March 28, 2019

Culprit Nabbed in the Death of a Catalyst

Researchers discover long-sought cause of selective catalytic reduction catalyst’s failure

Death of a catalyst

Several years ago, a relatively new catalyst for vehicle emission control began showing signs of trouble. Used to control tailpipe nitrogen oxides in diesel trucks, Cu/SAPO-34 catalysts slowly began to fail after a year or two, and no one could figure out why.

A team at PNNL has solved the mystery at last, finding that this seemingly suicidal catalyst wasn’t actually self-destructing but was the victim of an external assailant. Their paper, "Unraveling the mysterious failure of Cu/SAPO-34 selective catalytic reduction catalysts," has been published in Nature Communications.

Cu/SAPO-34 is a type of selective catalytic reduction (SCR) catalyst specially designed to reduce nitrogen oxide pollution in today's more fuel-efficient engines. Its inexplicable deactivation was the first challenge presented to staff scientist Feng Gao when he joined PNNL in 2011. He and colleagues examined both fresh and used samples of the catalyst, seeking a diagnosis for its failure.

"To make a long story short, we couldn't," Gao said. "We exhausted all characterization methods at our disposal, only to find out that fresh and deactivated catalysts were very similar in terms of their chemical and material properties."

Cold case

Cu/SAPO-34's problems are linked to temperature: It remains stable above 100°C (212°F), but shows signs of damage below that threshold. That explains why Cu/SAPO-34 performed poorly in refuse trucks compared to long-haul ones, as Gao was told by European scientists working on the problem. The frequent start-stop operations for refuse trucks cause the SCR catalysts to run at lower temperatures than their long-haul counterparts, thus accelerating their rate of failure.

By 2014, the puzzling death of this catalyst had become a cold case. The PNNL team shifted their research focus towards Cu/SAPO-34’s rival, the much more stable SCR catalyst Cu/SSZ-13. But with the arrival of visiting Ph.D. student Aiyong Wang in 2016, curiosity prompted Gao and colleagues at PNNL to reopen the investigation. This time, Gao directed Wang to make a homegrown version of the catalyst, one much simpler than the industrial version.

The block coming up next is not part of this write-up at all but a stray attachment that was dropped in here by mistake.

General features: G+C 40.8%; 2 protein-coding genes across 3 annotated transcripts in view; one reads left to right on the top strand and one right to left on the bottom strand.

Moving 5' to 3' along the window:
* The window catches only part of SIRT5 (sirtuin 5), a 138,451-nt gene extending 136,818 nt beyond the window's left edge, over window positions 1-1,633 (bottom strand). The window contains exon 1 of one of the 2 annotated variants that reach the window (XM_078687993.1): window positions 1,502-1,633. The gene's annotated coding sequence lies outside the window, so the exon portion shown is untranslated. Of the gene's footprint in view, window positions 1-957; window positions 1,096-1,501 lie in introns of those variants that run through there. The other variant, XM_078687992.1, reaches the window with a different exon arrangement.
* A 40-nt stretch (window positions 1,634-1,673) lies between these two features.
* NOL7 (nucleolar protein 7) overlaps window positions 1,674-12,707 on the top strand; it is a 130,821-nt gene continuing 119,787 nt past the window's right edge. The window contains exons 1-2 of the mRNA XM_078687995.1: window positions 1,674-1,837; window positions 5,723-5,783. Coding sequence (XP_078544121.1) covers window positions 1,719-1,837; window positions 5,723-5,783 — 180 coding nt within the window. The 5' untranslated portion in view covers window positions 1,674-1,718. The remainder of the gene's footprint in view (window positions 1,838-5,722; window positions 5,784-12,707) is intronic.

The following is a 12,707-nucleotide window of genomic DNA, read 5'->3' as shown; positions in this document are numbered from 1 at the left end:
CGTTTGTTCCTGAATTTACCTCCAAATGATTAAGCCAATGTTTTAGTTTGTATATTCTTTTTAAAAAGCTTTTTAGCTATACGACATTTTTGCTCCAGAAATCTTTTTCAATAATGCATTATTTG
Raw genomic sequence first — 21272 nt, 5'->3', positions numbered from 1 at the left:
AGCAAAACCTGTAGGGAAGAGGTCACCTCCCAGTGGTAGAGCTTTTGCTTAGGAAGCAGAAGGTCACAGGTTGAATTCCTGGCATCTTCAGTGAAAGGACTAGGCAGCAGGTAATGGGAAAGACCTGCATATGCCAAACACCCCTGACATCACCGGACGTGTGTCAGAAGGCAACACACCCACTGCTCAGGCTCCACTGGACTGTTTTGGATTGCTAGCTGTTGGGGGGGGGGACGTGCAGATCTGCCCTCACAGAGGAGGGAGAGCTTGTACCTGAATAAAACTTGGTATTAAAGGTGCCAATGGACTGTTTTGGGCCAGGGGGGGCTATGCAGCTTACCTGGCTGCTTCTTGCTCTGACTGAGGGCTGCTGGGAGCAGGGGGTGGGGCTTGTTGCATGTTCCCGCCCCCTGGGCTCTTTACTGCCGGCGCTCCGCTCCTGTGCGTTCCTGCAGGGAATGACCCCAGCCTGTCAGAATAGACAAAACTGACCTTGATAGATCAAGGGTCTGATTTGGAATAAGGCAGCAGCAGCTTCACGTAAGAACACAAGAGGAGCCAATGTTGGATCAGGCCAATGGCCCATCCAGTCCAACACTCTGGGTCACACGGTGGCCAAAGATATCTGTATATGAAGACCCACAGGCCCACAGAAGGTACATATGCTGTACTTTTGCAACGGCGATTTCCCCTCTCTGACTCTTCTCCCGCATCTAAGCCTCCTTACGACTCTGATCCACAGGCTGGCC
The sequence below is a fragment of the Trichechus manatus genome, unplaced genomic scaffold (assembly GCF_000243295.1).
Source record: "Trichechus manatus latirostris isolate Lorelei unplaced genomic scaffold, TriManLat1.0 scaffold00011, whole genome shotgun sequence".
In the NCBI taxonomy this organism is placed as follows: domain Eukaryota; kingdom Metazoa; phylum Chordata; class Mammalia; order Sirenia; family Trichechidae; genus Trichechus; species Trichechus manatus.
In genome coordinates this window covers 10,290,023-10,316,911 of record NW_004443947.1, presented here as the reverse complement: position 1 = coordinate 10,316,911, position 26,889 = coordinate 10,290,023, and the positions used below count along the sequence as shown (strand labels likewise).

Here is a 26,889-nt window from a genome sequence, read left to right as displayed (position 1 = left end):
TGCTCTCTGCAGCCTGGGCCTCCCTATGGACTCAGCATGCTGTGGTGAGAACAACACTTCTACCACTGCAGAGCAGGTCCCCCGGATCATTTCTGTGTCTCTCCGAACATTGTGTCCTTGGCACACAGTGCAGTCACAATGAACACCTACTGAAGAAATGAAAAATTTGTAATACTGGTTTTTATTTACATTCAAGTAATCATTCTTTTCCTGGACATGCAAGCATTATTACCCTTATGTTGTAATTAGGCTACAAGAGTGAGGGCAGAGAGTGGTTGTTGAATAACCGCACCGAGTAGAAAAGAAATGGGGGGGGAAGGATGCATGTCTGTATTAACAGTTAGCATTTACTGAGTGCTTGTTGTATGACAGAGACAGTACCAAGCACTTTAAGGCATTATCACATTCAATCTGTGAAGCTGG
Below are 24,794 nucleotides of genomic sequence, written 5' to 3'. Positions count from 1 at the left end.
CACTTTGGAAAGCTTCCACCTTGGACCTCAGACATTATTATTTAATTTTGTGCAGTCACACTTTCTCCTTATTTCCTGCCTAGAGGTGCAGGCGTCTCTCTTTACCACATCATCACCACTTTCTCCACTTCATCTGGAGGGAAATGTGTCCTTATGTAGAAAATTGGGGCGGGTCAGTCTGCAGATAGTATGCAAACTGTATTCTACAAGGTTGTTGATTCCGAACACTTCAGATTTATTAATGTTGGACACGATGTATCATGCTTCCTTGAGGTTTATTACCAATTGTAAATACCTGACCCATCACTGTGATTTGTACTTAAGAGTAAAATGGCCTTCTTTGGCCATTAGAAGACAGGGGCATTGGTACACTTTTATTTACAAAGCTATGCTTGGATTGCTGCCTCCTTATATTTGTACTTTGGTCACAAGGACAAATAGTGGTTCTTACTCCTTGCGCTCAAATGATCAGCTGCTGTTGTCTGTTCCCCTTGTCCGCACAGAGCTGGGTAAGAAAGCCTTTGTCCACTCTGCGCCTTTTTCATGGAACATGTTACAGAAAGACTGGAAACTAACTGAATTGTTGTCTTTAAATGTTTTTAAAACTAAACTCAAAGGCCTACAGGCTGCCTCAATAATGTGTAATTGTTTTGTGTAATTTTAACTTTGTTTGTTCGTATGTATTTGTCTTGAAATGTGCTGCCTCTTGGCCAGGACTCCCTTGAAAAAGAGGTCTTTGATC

The researchers forced this simple catalyst to degrade with heat and humidity, as one normally would do for such an experiment. But they also let some of it sit untouched for eight months to see what would happen, noticing something remarkable.

"This simple, model catalyst seemed to ‘commit suicide’ just sitting on the shelf in the lab," Gao said.

Finding the perpetrator

The researchers analyzed the samples with 2-dimensional pulsed electron paramagnetic resonance, a technique that isn't typically used on industrial catalysts. This combination of factors—a simplified version of the catalyst, the shelf-based degradation, and the unusual spectroscopy technique—helped reveal that the deactivation was not a suicide but rather a murder, with water as the culprit. Unfortunately moisture—up to 10 percent—exists in all engine exhausts.

"When we looked at the dead catalyst and compared it with the fresh one, we found that the  active copper sites were pretty much all gone, and the SAPO-34 support was also severely damaged," Gao said.

The copper in Cu/SAPO-34 needs to remain in the so-called “ion-exchanged cationic positions” in order to do its job. To ensure that the catalyst is long-lasting, the SAPO-34 support should also remain highly crystalline during its lifetime. Obviously, water didn’t show mercy to either. The picture below illustrates the catalyst prior to and after the water attack.

Catalyst prior to water attack

In the upper left panel, strong Cu signals are detected by 2-dimensional electron paramagnetic resonance for the fresh Cu/SAPO-34 catalyst. However, for the deactivated one, 90 percent of the Cu signals are lost, as evidenced from the spectrum shown in the upper right panel. Through density functional theory simulations, the researchers provided detailed pathways for how Cu is repositioned from its SCR active location (lower left panel) to its SCR inert location (lower right panel).

The study finally pinpointed the problem with Cu/SAPO-34, but the solution remains an open question. One idea would be to optimize the structure of the catalyst by loading it with more copper. Another would be to somehow make it more water repellent at room temperature.

Cu/SSZ-13 catalysts, and the newly developed Cu/LTA catalysts, can do the same job as Cu/SAPO-34, Gao noted, but they are more expensive.

"If this low-temperature instability issue is solved," he said, "then Cu/SAPO-34 might be able to compete in the market again."

This research was funded by DOE’s Vehicle Technologies Office.


About PNNL

Pacific Northwest National Laboratory draws on its distinguishing strengths in chemistry, Earth sciences, biology and data science to advance scientific knowledge and address challenges in sustainable energy and national security. Founded in 1965, PNNL is operated by Battelle for the Department of Energy’s Office of Science, which is the single largest supporter of basic research in the physical sciences in the United States. DOE’s Office of Science is working to address some of the most pressing challenges of our time. For more information, visit For more information on PNNL, visit PNNL's News Center. Follow us on Twitter, Facebook, LinkedIn and Instagram.

Revised: March 28, 2019 | Published: March 27, 2019

PNNL Research Team

Aiyong Wang
Ying Chen
Eric D. Walter
Nancy M. Washton
Donghai Mei
Tamas Varga
Yilin Wang
János Szanyi
Yong Wang
Charles H.F. Peden
Feng Gao